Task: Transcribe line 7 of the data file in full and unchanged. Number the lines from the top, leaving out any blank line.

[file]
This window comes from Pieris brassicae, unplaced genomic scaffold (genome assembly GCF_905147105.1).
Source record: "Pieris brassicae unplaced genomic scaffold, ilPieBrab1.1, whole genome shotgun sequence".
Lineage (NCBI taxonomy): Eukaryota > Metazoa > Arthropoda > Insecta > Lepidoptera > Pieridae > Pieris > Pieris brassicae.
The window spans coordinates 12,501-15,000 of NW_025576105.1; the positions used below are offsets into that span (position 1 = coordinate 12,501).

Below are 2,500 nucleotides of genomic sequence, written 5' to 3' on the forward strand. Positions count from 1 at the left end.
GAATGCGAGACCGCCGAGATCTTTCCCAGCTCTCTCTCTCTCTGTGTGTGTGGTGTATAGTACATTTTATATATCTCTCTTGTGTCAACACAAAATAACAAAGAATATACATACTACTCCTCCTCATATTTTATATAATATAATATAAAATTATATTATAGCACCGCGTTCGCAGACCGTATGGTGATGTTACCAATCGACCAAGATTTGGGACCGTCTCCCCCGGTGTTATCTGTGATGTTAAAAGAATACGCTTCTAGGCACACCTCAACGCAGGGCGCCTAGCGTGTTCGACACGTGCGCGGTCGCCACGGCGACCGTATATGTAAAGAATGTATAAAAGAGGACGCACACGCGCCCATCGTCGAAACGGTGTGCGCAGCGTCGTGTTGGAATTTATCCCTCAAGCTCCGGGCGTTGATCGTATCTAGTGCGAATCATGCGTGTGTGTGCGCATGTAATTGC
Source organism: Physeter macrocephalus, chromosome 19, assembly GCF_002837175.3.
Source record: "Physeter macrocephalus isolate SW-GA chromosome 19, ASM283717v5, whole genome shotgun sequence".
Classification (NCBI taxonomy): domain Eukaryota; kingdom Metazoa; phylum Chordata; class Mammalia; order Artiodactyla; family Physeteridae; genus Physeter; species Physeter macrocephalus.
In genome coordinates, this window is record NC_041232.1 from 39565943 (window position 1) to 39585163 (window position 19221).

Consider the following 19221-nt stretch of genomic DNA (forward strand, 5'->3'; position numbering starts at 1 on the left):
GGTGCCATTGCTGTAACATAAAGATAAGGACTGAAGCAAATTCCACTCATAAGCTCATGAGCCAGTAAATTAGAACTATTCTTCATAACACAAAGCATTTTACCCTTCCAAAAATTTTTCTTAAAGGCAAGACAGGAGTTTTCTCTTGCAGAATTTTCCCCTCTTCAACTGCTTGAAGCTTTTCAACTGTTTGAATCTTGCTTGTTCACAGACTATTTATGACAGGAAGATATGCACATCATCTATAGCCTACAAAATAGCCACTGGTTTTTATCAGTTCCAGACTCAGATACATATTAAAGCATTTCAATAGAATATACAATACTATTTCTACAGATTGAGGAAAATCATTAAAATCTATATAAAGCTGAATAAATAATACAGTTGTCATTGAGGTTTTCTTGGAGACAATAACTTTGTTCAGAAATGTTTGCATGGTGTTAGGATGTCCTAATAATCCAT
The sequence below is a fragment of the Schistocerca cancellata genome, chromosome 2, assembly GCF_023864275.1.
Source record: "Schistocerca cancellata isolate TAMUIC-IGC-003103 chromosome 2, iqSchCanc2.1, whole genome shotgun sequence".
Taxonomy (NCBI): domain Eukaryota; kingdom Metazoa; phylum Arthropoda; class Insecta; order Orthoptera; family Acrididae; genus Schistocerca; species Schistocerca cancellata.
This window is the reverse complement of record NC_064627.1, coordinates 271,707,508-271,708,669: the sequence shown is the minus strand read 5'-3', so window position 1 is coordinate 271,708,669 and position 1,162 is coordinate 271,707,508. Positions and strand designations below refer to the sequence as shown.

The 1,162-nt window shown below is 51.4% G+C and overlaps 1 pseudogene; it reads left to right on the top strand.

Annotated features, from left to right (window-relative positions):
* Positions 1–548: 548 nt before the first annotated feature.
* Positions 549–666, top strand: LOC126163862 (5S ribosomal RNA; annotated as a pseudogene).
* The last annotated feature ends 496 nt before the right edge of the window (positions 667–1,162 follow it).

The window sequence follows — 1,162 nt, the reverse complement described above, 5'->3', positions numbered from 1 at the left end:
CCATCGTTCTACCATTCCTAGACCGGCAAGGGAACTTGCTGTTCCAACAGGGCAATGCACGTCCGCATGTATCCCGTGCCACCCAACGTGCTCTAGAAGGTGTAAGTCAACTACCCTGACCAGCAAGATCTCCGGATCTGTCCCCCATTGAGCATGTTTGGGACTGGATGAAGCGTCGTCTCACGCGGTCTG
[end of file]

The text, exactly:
Source organism: Physeter macrocephalus, chromosome 19, assembly GCF_002837175.3.